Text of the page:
"The scarier scenario is a war on several fronts simultaneously"
Anders Ekholm researches operational art and examines the experiences of the Israeli Defence Forces. He has access to several sources in the region and is closely following the current situation after the Hamas terrorist attacks.
"Militarily, the biggest risk for Israel is along their northern border with Lebanon", he says.
Anders Ekholm's phone has been ringing almost non-stop since the large-scale attack on Israel by the Palestinian terrorist organization Hamas on October 7. As a Lieutenant Colonel in the Swedish Army and a Ph.D. student of Operational Art with a focus on Israel, his expertise is very much in demand to help us understand what is happening in the region.
"I am in contact with several sources on the ground whom I interviewed for my Ph.D. project. Many are generals in the Israeli army with great insight into what is happening now. Many also have long experience of previous conflicts in the region, but they say they have never seen this level of brutality before."
Hamas wants to provoke a counter-reaction
Anders Ekholm's analysis of the current situation in Israel is that Hamas has launched a bait to draw the world's attention to the region.
"By using the brutal violence we have witnessed, they are deliberately provoking a massive counter-reaction from Israel. Presumably, Hamas is trying to spur on its supporters and mobilize them for a multi-front war."
According to his sources, Israel wants to dismantle Hamas permanently to ensure that attacks of this kind cannot happen again.
"Right now, Israel is shaping the battlefield. They are cutting off electricity and water in Gaza and going in with airplanes and drones to take out as much of Hamas' capability as possible and turn the odds in their own favor."
Disappearing opponents with the terrain on their side
Gaza is a very difficult environment for the Israeli army to enter. The area is densely populated, not only laterally but also in height and depth, with over two million inhabitants in a limited area. A ground operation requires extreme coordination, as the opponent uses the terrain to create traps that disperse the aggressor and thereby make them more manageable.
"Israel has extensive and expensive experiences from the past of going into this kind of area and fighting an opponent that we refer to as a disappearing opponent. Hamas has the terrain on its side and is well prepared. They also surround themselves with civilians and hostages."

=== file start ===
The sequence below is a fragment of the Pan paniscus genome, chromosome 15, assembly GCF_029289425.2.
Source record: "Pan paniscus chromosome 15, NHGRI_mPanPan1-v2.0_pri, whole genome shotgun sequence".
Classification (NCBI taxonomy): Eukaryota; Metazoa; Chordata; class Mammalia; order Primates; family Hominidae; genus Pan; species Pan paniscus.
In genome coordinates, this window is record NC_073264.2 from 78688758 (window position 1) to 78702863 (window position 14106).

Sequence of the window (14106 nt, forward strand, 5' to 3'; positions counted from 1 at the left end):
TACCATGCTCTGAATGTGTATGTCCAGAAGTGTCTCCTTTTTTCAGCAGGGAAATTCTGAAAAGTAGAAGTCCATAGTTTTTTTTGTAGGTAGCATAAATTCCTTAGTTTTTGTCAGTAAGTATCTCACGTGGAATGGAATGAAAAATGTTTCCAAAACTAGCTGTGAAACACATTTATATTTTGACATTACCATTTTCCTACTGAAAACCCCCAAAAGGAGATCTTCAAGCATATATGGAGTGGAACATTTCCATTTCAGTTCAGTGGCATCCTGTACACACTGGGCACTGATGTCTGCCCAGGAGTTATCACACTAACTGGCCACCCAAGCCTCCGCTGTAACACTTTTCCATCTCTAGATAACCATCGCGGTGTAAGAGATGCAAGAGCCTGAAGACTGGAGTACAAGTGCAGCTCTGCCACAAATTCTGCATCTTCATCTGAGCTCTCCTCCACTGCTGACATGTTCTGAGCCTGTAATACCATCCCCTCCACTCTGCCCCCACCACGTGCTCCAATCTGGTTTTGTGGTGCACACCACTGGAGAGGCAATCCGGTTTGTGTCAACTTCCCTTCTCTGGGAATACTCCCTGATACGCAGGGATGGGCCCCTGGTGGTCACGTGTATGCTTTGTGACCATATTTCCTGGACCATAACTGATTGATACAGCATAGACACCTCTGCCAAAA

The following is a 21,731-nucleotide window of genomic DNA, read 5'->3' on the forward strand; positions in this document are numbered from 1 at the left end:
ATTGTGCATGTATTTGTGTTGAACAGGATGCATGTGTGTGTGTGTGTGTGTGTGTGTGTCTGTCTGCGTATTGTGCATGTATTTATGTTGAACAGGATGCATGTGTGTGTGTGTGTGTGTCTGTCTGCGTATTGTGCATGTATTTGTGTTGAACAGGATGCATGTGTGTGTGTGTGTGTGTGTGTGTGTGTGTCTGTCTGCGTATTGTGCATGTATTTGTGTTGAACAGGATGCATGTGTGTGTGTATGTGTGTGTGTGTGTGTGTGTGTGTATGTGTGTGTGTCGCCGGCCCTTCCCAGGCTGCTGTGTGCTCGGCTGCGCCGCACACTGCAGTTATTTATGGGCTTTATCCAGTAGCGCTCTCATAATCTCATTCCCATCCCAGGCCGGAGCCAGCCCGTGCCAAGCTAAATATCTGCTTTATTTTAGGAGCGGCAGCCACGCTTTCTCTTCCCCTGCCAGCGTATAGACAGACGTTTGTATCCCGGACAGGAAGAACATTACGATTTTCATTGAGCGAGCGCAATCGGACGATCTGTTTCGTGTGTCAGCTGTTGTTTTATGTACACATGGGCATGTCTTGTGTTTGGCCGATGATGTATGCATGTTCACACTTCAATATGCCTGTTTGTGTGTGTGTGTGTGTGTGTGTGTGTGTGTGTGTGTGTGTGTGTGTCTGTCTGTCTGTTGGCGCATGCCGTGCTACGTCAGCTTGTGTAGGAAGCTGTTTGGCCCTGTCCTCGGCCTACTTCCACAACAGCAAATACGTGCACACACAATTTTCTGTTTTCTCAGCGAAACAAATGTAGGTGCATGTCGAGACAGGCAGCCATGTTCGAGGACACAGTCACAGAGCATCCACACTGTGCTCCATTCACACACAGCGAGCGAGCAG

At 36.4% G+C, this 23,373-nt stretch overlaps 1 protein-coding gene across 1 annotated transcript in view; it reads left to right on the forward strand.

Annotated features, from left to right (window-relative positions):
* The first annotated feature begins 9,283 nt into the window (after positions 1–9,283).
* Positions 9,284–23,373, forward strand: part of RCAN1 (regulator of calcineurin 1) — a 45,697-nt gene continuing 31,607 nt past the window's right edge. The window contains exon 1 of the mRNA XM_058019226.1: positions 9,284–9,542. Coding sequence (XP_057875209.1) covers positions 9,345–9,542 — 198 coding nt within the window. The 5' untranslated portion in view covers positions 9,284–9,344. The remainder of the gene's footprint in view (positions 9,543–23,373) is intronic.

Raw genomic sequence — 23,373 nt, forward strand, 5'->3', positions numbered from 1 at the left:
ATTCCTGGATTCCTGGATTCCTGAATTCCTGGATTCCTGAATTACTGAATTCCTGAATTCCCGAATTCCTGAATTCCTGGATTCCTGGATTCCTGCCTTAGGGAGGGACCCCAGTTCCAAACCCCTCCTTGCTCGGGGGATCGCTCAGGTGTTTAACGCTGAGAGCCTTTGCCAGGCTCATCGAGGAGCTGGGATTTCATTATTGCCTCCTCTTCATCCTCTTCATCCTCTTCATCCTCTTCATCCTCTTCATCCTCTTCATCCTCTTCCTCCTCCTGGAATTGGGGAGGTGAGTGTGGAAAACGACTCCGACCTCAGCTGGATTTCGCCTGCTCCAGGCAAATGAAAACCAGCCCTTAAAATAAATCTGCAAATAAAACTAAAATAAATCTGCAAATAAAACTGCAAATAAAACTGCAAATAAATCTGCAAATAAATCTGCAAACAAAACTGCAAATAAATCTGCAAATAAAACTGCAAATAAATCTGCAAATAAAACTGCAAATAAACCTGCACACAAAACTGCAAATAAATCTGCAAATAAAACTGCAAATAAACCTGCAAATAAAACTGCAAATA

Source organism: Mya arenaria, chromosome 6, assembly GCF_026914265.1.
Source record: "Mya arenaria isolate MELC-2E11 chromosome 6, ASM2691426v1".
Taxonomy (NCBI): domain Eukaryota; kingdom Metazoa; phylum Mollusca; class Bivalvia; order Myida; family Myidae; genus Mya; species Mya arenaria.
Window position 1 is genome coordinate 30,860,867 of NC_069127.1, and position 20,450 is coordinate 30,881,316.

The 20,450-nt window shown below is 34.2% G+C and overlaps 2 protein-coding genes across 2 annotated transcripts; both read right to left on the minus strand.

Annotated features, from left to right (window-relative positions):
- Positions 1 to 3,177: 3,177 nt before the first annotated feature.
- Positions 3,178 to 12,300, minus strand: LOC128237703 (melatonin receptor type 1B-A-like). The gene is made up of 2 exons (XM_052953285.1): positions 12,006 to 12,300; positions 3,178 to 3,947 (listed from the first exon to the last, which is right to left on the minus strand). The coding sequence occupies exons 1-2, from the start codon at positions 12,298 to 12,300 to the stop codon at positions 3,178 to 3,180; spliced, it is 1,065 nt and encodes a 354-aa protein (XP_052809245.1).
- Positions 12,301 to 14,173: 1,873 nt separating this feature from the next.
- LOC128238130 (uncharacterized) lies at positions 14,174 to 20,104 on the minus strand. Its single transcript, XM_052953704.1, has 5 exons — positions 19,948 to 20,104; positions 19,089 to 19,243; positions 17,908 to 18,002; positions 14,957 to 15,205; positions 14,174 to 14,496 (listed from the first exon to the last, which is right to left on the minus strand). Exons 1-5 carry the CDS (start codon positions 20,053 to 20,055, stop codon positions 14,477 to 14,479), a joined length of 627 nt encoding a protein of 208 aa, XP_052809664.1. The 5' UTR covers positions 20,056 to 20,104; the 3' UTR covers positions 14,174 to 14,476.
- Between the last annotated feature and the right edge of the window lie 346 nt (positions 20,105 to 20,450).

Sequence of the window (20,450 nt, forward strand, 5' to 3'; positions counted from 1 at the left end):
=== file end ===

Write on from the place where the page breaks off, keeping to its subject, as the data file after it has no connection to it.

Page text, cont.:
But despite the current situation, it is not what is happening in Gaza that we should be most worried about, says Anders Ekholm.
"It is of course an incredibly serious and life-threatening situation for those involved, but if we zoom out for a minute, the movements on the northern border with Lebanon are more dangerous."
An Israeli ground assault on Gaza could bring the Shia militia Hezbollah, with strong ties to Iran, into the war in full.
"Hezbollah is a much stronger, state-like actor with vast resources that can further escalate the violence. In military terms, the more dire scenario is a war on several fronts simultaneously, with the West Bank likely to be another theater or front."
Operational Art from an Israeli perspective
Anders Ekholm's research focuses on operational art, i.e. the thought process that translates military strategic and operational objectives into coordinated actions. He looks specifically at how to achieve operational or strategic depth, using the Israeli Defense Forces as a starting point.
"Depth can be described as the ability to capture an opponent's movements, recover, project one's own offensive ability, and shift between them and move on, he explains."
Traditionally, we talk about strategic or operational depth in the front or rear, but it can also be seen as the ability to sustain operations over time, known as temporal depth.
In his Ph.D. thesis, he analyzes strategic depth using a holistic thought model that encompasses a variety of parameters.